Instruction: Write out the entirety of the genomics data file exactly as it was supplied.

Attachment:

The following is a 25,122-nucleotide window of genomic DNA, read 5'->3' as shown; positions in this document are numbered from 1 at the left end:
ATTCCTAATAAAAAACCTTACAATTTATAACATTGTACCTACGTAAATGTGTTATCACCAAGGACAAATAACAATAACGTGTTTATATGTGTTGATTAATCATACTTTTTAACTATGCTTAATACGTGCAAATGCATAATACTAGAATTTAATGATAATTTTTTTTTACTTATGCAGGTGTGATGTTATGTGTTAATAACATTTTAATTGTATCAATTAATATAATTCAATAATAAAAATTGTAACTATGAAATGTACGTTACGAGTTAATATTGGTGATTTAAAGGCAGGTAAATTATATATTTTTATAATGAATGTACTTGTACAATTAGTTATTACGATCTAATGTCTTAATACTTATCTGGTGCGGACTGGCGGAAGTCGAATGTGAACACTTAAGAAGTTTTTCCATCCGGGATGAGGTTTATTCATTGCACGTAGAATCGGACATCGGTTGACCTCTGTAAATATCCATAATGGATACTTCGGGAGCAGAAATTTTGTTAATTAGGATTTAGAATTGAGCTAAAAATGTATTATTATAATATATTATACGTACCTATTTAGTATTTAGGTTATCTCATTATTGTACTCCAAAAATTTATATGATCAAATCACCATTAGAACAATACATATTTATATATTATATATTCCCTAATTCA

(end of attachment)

The following is a 25,122-nucleotide window of genomic DNA, read 5'->3' as shown; positions in this document are numbered from 1 at the left end:
ATTCCTAATAAAAAACCTTACAATTTATAACATTGTACCTACGTAAATGTGTTATCACCAAGGACAAATAACAATAACGTGTTTATATGTGTTGATTAATCATACTTTTTAACTATGCTTAATACGTGCAAATGCATAATACTAGAATTTAATGATAATTTTTTTTTACTTATGCAGGTGTGATGTTATGTGTTAATAACATTTTAATTGTATCAATTAATATAATTCAATAATAAAAATTGTAACTATGAAATGTACGTTACGAGTTAATATTGGTGATTTAAAGGCAGGTAAATTATATATTTTTATAATGAATGTACTTGTACAATTAGTTATTACGATCTAATGTCTTAATACTTATCTGGTGCGGACTGGCGGAAGTCGAATGTGAACACTTAAGAAGTTTTTCCATCCGGGATGAGGTTTATTCATTGCACGTAGAATCGGACATCGGTTGACCTCTGTAAATATCCATAATGGATACTTCGGGAGCAGAAATTTTGTTAATTAGGATTTAGAATTGAGCTAAAAATGTATTATTATAATATATTATACGTACCTATTTAGTATTTAGGTTATCTCATTATTGTACTCCAAAAATTTATATGATCAAATCACCATTAGAACAATACATATTTATATATTATATATTCCCTAATTCA